Unknown 20 mm tool cartridge 20x135 / 20x139


#1

There are some questions on the tool cartridge shown on the pics.

It’s said, that it’s a - maybe unknown - german trial-caliber 20x135, but the known ones have other cartridge case-proportions. The dimensions are really near the post-war 20x139.
It’s said, that the cartridge case is made of brass.
In my opinion, the headstamp could be a fake: P , Ex , [eagle]WaA 75, 34

Did someone got a similar cartridge and knows the right caliber and the origin?
All answers and - hopefully - declaring pics are very wellcome.

Thanks for support.


#2

Defender,

Is this cartridge different from the 20 x 135mm (Polte) for the Mauser MG213C that is listed and shown on Tony Williams’ web site? The profile looks to be about the same but the only dimensions I see are a rim dia. of 32mm.

I have no other references to this round besides Mr. Williams.

Dave


#3

Hi DaveE.

Dimensions and geometry of this tool cartridge are different from the 20x135 of the MG213C.

Rim-diameter here is said 28 mm, extractor groove diameter 24 mm, case diameter where shoulder beginns 26,5 mm, neck length 12,7 mm. Case length should be 135 mm, but measures at the pics give some 138-139 mm.

AND: The developement of the MG213C starts middle 1942, the headstamp here shows “34” …

If it’s really an unknown and not adopted trial-caliber, why does it have an acceptance stamp like adopted ammo? I think this is a contradiction in terms.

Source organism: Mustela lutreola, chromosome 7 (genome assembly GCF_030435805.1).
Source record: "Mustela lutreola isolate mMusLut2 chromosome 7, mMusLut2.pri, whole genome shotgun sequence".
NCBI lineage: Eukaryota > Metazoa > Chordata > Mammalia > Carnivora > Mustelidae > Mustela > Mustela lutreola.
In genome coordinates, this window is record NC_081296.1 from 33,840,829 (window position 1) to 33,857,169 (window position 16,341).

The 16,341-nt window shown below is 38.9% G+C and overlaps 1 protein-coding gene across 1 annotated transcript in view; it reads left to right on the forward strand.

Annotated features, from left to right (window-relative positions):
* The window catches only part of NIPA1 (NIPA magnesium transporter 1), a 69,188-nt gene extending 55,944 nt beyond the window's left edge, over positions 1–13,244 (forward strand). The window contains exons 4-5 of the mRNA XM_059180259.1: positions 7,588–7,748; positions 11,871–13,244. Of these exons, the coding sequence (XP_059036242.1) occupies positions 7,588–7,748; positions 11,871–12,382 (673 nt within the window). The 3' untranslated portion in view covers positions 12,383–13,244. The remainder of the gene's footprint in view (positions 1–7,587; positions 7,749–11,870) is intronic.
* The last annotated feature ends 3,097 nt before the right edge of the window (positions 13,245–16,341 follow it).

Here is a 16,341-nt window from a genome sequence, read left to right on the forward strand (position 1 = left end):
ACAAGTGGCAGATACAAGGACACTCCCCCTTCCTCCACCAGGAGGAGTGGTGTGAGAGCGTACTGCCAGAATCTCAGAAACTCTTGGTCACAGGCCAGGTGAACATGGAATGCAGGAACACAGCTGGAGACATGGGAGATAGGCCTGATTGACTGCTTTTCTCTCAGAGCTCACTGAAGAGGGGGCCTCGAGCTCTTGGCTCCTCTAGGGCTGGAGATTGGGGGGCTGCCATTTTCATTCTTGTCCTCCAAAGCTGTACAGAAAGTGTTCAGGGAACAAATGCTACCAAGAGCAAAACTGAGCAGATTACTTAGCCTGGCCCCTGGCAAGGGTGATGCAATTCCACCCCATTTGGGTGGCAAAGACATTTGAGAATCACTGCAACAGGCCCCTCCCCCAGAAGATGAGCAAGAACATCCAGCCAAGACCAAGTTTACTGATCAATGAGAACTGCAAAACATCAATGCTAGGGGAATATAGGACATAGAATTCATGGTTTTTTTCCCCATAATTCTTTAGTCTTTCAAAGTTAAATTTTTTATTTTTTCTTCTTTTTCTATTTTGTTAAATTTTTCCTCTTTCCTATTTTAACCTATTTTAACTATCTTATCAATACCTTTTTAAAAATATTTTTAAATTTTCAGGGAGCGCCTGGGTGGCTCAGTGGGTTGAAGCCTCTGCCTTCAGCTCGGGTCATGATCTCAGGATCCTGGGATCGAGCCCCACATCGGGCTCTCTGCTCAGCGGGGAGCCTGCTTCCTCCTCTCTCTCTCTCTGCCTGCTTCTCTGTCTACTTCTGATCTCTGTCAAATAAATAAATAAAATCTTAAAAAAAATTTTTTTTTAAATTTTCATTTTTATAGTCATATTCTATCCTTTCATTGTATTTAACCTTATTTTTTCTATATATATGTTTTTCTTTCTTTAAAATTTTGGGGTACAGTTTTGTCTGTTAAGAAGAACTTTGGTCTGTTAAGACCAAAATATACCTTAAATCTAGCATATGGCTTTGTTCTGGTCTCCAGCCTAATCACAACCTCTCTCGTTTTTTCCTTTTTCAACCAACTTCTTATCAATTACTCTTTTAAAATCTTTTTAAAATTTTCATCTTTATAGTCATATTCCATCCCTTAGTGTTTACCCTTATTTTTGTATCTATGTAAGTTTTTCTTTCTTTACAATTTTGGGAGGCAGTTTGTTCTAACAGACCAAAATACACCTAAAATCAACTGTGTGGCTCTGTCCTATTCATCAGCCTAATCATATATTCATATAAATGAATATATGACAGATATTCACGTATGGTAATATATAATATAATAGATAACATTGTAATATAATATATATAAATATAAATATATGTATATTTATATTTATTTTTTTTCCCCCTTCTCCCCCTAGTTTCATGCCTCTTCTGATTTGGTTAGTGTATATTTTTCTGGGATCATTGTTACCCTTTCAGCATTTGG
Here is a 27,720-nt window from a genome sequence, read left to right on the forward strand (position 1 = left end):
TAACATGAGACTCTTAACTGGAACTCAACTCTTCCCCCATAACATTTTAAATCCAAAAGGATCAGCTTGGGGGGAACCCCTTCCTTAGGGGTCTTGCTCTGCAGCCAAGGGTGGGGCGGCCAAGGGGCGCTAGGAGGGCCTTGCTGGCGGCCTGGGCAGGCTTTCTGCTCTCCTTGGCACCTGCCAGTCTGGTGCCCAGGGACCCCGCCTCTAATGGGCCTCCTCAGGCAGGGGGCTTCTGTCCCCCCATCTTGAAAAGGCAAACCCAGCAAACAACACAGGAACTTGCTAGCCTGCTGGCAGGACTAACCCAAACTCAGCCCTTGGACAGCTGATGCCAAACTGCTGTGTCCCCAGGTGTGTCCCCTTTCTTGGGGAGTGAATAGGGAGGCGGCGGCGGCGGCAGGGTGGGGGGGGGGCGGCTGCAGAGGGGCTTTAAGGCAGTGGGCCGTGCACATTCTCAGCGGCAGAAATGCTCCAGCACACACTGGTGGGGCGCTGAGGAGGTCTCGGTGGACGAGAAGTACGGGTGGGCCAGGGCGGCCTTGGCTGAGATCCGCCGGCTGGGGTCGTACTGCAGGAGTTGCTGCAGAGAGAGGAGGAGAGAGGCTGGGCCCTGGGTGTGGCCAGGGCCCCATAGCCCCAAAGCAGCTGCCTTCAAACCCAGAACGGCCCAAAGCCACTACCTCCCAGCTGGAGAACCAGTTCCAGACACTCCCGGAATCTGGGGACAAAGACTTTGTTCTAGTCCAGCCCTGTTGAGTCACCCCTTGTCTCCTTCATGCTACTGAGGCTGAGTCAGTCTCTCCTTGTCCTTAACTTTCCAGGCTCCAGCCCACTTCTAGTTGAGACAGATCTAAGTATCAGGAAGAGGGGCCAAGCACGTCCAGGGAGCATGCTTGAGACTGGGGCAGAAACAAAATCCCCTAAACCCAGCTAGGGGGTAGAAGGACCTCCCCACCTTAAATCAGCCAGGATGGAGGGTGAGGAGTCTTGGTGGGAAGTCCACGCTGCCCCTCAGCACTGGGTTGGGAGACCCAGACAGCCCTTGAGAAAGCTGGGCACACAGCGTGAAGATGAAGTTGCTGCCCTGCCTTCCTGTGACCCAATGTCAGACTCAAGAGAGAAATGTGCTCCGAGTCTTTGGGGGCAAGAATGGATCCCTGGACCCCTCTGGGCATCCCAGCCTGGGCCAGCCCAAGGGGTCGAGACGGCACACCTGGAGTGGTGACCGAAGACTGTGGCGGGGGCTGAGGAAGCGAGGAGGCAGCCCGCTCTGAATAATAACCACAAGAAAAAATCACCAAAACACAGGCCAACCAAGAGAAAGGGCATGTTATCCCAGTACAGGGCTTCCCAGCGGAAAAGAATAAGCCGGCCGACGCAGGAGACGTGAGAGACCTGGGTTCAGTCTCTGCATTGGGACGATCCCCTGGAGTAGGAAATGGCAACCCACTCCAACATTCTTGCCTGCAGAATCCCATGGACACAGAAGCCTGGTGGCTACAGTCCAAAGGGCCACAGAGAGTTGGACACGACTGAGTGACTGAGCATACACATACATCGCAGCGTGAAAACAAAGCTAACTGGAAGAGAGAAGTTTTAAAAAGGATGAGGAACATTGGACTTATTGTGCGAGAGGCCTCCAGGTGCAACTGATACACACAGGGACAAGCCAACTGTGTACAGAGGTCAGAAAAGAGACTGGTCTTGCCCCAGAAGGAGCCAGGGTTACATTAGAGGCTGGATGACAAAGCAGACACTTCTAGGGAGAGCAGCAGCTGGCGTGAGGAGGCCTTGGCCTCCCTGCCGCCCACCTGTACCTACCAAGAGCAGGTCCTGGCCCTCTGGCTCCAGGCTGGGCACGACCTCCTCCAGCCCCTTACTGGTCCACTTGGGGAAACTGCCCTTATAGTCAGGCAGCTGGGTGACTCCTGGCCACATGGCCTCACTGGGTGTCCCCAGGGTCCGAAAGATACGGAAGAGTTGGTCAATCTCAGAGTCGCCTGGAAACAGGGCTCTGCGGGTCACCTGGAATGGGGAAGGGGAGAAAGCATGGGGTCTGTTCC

The cartridge is for sale. First the seller told, that it is a 20x138B for the 2 cm Flak 38. After I corrected this, he told a story, that he get it from an officer who was detached to an army trial station (Heeres-Versuchsanstalt) … a little bit unprobable, or not?


#4

Did you buy the cartridge? If it was cheap I would have “bitten the bullet” so to speak, and bought it.


#5

No, I don’t. If I had, I could post better pics.

AND I’m not collecting fakes - if it is one ;-)

Right this is the problem I want to solve.


#6

How much was he selling it for? I’d be willing to spend up to


#7

I found this picture in my archive. It looks similar, but says 1936 as the date of the experiment.

I have one question about this: Did trial ammunitions got acceptance mark? They were made only for a firm, not for the military.

Regards,
Vince


#8

This article on my website may be of interest, although I don’t know if it answers your question: quarry.nildram.co.uk/fakes_and_replicas.htm

This is the photo from it: